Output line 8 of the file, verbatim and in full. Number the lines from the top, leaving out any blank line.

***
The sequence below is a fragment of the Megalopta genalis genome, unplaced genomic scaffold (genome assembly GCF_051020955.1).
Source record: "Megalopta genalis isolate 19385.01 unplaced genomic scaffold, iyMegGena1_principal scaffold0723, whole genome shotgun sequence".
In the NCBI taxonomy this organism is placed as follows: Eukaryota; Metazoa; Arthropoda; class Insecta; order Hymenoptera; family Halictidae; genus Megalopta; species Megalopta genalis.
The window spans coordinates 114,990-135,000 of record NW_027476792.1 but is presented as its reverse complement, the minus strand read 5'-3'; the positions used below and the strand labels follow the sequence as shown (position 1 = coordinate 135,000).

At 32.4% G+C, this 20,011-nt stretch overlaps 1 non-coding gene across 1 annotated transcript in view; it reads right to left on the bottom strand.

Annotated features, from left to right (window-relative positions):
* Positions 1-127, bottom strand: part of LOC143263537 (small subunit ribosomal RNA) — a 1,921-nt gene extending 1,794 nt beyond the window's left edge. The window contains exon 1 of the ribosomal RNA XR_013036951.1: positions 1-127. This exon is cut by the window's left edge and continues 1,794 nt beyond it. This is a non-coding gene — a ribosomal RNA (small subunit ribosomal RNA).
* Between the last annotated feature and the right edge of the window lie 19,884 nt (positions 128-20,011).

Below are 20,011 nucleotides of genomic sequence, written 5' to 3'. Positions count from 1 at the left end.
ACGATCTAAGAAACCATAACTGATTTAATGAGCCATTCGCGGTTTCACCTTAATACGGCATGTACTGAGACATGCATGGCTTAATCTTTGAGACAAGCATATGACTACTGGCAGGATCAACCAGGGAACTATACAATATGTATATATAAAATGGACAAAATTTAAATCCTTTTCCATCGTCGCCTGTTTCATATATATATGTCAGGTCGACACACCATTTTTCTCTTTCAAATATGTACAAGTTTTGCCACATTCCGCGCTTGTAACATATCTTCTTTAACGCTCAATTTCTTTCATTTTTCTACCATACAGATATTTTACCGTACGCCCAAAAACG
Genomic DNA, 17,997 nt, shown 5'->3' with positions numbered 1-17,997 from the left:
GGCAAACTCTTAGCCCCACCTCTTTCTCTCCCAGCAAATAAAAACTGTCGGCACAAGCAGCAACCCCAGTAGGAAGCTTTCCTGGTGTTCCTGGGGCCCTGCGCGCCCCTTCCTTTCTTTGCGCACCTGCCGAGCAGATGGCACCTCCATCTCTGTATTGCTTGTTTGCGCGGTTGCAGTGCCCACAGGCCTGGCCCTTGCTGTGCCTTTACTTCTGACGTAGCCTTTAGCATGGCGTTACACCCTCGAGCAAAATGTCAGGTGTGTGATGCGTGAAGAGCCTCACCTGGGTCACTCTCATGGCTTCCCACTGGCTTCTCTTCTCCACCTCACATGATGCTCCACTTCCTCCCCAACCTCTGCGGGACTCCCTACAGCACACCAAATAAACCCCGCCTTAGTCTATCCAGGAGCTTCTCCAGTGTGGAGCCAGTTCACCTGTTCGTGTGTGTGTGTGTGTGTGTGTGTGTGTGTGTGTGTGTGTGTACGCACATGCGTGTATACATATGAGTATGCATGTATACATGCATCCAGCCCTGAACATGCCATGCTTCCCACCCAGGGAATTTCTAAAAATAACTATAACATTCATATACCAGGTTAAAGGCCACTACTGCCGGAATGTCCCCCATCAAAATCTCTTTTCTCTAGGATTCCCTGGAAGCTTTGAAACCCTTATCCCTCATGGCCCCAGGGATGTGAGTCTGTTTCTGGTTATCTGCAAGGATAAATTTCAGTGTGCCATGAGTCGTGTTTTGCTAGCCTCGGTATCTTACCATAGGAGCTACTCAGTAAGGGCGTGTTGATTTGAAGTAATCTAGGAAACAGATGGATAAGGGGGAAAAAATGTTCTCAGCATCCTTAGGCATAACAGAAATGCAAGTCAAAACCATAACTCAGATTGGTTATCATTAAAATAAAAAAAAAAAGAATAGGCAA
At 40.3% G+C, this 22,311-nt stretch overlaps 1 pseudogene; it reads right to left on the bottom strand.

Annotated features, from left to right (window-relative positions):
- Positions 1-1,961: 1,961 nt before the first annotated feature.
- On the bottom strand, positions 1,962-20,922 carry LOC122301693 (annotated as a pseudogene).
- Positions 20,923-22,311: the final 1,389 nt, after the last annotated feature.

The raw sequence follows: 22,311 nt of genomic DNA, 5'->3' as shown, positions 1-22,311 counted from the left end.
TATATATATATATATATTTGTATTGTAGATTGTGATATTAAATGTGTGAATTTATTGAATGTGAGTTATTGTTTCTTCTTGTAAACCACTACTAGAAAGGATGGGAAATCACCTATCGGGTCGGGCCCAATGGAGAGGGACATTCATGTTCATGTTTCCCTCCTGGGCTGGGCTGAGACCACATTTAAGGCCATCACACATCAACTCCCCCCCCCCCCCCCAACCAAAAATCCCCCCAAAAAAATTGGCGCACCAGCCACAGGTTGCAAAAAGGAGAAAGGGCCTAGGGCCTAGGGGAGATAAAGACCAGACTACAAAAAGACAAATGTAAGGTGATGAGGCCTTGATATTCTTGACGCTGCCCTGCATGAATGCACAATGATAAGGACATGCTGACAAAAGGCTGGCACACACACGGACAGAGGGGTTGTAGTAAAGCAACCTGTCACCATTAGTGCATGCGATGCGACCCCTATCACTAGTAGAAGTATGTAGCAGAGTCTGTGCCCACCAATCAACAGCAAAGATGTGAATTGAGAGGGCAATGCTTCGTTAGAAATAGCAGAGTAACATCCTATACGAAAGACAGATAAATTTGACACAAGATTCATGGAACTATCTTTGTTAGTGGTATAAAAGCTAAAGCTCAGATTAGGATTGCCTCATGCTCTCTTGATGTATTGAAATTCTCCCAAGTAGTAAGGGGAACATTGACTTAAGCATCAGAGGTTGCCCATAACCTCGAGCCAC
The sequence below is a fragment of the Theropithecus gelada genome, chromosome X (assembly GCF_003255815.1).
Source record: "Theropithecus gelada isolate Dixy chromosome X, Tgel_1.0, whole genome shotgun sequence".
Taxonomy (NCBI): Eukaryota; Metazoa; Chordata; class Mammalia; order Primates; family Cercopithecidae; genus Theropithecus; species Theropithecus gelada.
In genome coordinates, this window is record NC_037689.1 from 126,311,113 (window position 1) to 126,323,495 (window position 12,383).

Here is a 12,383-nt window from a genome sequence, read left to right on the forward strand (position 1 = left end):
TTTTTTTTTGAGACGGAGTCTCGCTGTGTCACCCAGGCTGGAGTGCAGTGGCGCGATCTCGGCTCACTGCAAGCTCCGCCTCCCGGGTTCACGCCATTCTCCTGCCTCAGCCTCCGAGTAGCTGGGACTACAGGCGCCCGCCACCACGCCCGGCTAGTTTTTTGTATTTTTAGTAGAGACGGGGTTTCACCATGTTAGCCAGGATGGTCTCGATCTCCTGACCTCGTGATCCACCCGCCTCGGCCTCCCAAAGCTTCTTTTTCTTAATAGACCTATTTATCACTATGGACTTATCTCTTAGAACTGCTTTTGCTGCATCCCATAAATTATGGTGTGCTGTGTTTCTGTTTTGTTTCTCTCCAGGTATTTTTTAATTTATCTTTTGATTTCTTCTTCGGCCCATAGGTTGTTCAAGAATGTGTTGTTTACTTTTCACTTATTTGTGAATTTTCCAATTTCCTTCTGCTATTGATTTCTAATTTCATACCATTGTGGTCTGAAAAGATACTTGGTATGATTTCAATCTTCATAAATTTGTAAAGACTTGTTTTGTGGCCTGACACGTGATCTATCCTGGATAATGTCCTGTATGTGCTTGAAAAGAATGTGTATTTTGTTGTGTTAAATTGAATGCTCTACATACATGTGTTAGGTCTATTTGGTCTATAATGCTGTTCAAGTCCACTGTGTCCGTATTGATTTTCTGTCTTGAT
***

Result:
* Between the last annotated feature and the right edge of the window lie 19,884 nt (positions 128-20,011).